"A lot of people still don't know what it is," Strand said. "Last weekend at a Pro Gravity Race I was staying with relatives and it was an half-an-hour process of explaining what mountain biking is. This is not far away. It's still a fringe sport. It's still not an Olympic sport."
The two event planners are determined to bring both the sport and women's participation in it to a wider audience. They looked beyond their own careers and began to brainstorm how they could contribute to the bigger picture of women in mountain biking, and the world's only women's freeride competition was born. Womenzworx, which takes place during Crankworx in August, is the only competitive event in the world that showcases the talents of female freeriders.
"It was always an idea in the back of my mind to create an event for girls," Strand said. "The events that exist for girls are timed events, downhill, cross country and even in the Velodrome (where) whoever comes across the finish line first wins. This is the only non-timed event for females that exists to date."
"It's an event that gets women out and gives them a platform to display their talents," Lefroy said. "We were in the boardroom pitching (Womenzworx) to Whistler Blackcomb and they asked us how many women we might get in the first year, and we said 50 or 60 with our fingers crossed behind our back. We were worried. What happens if only two of us show up and we are the only two?"
Decline Magazine trumpeted the event as a huge success. Forty women - some from as far away as France, Scotland and Australia - participated in the first competition, making it the biggest field of female riders for any other gravity event hosted in 2007.
"We want to build freeride and slopestyle female riders," Strand said. "It's really difficult for the girls. It's hard for them to get better when they are not given the opportunity to do so. I think this competition gives them that opportunity."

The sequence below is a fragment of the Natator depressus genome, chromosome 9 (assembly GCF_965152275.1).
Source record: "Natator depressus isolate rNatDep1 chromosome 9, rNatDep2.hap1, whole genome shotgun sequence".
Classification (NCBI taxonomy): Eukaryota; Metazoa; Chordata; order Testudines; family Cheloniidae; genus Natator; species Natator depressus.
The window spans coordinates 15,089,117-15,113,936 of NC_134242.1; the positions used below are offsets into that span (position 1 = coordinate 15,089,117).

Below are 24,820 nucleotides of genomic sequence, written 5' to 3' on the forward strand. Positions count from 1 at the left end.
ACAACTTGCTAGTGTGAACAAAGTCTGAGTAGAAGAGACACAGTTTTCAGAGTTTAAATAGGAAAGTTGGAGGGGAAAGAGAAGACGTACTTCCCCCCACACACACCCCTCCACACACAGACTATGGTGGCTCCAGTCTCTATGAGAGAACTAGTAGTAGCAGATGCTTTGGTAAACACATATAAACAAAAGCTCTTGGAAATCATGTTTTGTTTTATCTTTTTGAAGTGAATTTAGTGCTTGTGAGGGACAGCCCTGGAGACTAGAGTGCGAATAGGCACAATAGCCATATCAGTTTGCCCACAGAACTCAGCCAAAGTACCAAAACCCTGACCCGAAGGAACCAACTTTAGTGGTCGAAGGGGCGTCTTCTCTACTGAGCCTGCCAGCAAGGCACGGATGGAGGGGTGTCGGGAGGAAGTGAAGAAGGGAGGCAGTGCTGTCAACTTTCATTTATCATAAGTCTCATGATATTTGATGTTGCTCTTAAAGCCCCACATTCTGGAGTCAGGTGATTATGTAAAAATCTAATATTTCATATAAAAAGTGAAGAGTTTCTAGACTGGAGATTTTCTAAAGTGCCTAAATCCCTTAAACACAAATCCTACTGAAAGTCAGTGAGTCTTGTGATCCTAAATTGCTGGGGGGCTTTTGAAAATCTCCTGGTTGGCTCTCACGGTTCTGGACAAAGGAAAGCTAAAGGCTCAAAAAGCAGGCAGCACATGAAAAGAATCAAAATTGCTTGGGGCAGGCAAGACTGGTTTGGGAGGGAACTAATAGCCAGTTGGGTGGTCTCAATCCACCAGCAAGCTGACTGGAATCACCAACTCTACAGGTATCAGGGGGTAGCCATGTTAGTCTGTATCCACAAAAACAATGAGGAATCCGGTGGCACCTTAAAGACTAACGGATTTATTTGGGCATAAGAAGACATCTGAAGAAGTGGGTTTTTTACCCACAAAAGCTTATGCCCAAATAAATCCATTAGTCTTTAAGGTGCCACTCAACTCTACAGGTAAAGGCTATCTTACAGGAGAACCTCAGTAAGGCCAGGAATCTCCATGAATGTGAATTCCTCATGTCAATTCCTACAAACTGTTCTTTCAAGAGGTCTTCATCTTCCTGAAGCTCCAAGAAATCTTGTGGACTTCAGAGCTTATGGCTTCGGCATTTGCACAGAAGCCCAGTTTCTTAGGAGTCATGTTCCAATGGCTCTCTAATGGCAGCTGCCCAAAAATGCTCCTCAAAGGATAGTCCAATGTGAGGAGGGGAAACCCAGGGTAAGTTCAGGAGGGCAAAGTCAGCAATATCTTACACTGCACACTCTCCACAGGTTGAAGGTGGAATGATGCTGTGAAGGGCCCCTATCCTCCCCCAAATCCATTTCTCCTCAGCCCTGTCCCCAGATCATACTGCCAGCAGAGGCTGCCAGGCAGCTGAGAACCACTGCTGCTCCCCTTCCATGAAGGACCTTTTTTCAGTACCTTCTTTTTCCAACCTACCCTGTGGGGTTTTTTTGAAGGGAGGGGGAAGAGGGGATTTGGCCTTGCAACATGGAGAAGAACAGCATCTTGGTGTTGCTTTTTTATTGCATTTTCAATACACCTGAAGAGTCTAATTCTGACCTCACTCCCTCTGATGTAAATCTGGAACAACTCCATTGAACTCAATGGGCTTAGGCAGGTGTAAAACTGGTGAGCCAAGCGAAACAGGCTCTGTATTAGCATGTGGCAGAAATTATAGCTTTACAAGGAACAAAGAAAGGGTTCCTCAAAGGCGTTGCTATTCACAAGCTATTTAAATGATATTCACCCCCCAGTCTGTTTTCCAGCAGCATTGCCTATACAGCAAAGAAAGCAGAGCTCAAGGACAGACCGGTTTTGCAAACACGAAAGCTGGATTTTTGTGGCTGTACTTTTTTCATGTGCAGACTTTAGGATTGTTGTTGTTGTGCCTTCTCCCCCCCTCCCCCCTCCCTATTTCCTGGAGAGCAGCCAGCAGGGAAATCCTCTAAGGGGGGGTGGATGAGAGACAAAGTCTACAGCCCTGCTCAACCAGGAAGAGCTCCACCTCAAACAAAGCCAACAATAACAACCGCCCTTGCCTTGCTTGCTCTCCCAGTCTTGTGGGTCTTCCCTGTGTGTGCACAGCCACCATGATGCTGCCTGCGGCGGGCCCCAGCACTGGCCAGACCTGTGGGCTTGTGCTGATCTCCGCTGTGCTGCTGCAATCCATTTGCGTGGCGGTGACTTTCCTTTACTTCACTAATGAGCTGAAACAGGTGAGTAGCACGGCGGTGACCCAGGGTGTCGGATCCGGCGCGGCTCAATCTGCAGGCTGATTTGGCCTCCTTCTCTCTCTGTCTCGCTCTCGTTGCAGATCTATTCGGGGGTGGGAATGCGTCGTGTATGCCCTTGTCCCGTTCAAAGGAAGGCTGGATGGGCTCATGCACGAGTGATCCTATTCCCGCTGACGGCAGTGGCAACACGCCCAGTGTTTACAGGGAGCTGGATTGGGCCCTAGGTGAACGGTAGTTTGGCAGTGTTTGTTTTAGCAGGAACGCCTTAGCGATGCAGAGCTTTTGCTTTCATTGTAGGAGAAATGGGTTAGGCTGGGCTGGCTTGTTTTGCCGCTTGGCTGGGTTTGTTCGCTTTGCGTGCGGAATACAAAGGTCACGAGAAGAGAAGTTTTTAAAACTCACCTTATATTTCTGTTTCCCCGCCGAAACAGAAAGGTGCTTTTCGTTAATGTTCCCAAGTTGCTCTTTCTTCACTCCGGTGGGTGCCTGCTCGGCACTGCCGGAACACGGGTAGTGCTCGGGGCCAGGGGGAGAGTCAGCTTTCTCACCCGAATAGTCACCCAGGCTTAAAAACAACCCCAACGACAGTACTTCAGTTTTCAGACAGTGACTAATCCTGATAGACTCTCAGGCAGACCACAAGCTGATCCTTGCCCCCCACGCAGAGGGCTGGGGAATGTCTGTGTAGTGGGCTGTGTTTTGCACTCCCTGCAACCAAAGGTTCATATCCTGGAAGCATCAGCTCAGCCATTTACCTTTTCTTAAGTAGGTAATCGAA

New this year, the third annual competition will host an invitational slopestyle event showcasing between five and ten top female riders in the Whistler Boneyard.
"Obviously the girls are stoked," Strand said. "Clearly they want it."
Like Strand and Lefroy, Kira Cailes also had her mountain bike start in racing and coaching. But the former Dirt Series instructor eventually left her post to pursue fulltime work as a mountain bike patroller and later as a patrol supervisor for the Whistler Mountain Bike Park. She began ski patrolling on Blackcomb Mountain in 1999 during the winter and transitioning to summer patrolling in the mountain bike park was a natural progression for the seasoned rider of 20 years.
"I raced cross country for a couple of years and I enjoyed it, but I made the decision not to race," she said. "I preferred to ride for my own enjoyment. I enjoyed racing. I didn't want to make biking a stressful thing."
She leads a staff of both professional and volunteer bike patrollers. There are more men than women on her team, but that is just the nature of the beast, she said.
"Patrol is a male dominated career," she said. "I've never had any real issues with that. I think it is just the way."
She said riders don't need to be the gnarliest of gnarl riders to become a patroller. Along with First Aid skills, being a solid rider, good team player, quick thinker and strong multi-tasker are important requirements for the job.
"Those are the types of skills needed, which women are really good at," she said. "We patrol because we love what we do. It's a passion driven thing that isn't gender dictated."
Passion is what drives all of Whistler's gear goddesses. And when they share that passion, whether through instructing, creating events or just being who they are, that excitement passes on to others. The female presence becomes more visible in Whistler's mountain biking scene and how they move within it just gets higher.
But like putting your two hands together and bowing your head, everything comes down to two grips, two tires and two pedals.
"I think everybody wants to be a mountain biker, they just don't know it yet," Strand said. "Bikes are an international thing. You get off the train in Amsterdam; only bikes are used for transportation. Everyone knows what a bike is, but not a lot of people know you can bring it off-road. We need to let people know."
Women and men alike.
Dirt Series Camps - www.dirtseries.com
Whistler Mountain Bike Park (clinics, camps and "Women's Wednesdays" deals) - www.whistlerbike.com
Whistler Off Road Cycling Association (camps and clinics for men and women, youth toonie nights) - www.worca.com
Mad March Racing (kids camps) - www.madmarchracing.com
Epic Ride (camps for all ages) - www.epicride.com